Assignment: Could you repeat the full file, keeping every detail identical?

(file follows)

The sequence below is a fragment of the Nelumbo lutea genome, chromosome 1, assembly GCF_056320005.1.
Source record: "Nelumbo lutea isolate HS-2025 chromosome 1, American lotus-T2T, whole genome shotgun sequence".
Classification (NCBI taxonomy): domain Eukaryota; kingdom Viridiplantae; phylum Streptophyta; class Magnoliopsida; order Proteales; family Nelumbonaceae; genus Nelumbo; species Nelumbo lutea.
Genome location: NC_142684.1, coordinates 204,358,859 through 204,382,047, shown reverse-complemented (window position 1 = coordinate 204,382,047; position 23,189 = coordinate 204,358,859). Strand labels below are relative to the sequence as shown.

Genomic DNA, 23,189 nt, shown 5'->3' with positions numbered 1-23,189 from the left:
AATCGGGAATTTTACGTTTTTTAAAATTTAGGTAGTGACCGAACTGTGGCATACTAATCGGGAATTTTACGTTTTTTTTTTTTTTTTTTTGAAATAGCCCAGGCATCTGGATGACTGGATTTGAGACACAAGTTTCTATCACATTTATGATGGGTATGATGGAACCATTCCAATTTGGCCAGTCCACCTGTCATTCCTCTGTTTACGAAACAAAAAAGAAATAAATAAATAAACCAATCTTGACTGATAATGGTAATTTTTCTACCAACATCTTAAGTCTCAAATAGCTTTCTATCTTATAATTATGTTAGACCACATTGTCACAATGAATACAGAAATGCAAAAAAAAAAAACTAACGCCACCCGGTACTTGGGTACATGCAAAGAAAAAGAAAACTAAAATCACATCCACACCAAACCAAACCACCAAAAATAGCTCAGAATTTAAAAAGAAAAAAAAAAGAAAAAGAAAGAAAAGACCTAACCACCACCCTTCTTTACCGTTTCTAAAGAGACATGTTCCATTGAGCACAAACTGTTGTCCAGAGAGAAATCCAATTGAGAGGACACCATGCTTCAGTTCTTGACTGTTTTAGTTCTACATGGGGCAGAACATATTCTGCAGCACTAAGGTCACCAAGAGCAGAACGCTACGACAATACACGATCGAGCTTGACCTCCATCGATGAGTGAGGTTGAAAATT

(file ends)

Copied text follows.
The sequence below is a fragment of the Nelumbo lutea genome, chromosome 1, assembly GCF_056320005.1.
Source record: "Nelumbo lutea isolate HS-2025 chromosome 1, American lotus-T2T, whole genome shotgun sequence".
Classification (NCBI taxonomy): domain Eukaryota; kingdom Viridiplantae; phylum Streptophyta; class Magnoliopsida; order Proteales; family Nelumbonaceae; genus Nelumbo; species Nelumbo lutea.
Genome location: NC_142684.1, coordinates 204,358,859 through 204,382,047, shown reverse-complemented (window position 1 = coordinate 204,382,047; position 23,189 = coordinate 204,358,859). Strand labels below are relative to the sequence as shown.

Genomic DNA, 23,189 nt, shown 5'->3' with positions numbered 1-23,189 from the left:
AATCGGGAATTTTACGTTTTTTAAAATTTAGGTAGTGACCGAACTGTGGCATACTAATCGGGAATTTTACGTTTTTTTTTTTTTTTTTTTGAAATAGCCCAGGCATCTGGATGACTGGATTTGAGACACAAGTTTCTATCACATTTATGATGGGTATGATGGAACCATTCCAATTTGGCCAGTCCACCTGTCATTCCTCTGTTTACGAAACAAAAAAGAAATAAATAAATAAACCAATCTTGACTGATAATGGTAATTTTTCTACCAACATCTTAAGTCTCAAATAGCTTTCTATCTTATAATTATGTTAGACCACATTGTCACAATGAATACAGAAATGCAAAAAAAAAAAACTAACGCCACCCGGTACTTGGGTACATGCAAAGAAAAAGAAAACTAAAATCACATCCACACCAAACCAAACCACCAAAAATAGCTCAGAATTTAAAAAGAAAAAAAAAAGAAAAAGAAAGAAAAGACCTAACCACCACCCTTCTTTACCGTTTCTAAAGAGACATGTTCCATTGAGCACAAACTGTTGTCCAGAGAGAAATCCAATTGAGAGGACACCATGCTTCAGTTCTTGACTGTTTTAGTTCTACATGGGGCAGAACATATTCTGCAGCACTAAGGTCACCAAGAGCAGAACGCTACGACAATACACGATCGAGCTTGACCTCCATCGATGAGTGAGGTTGAAAATT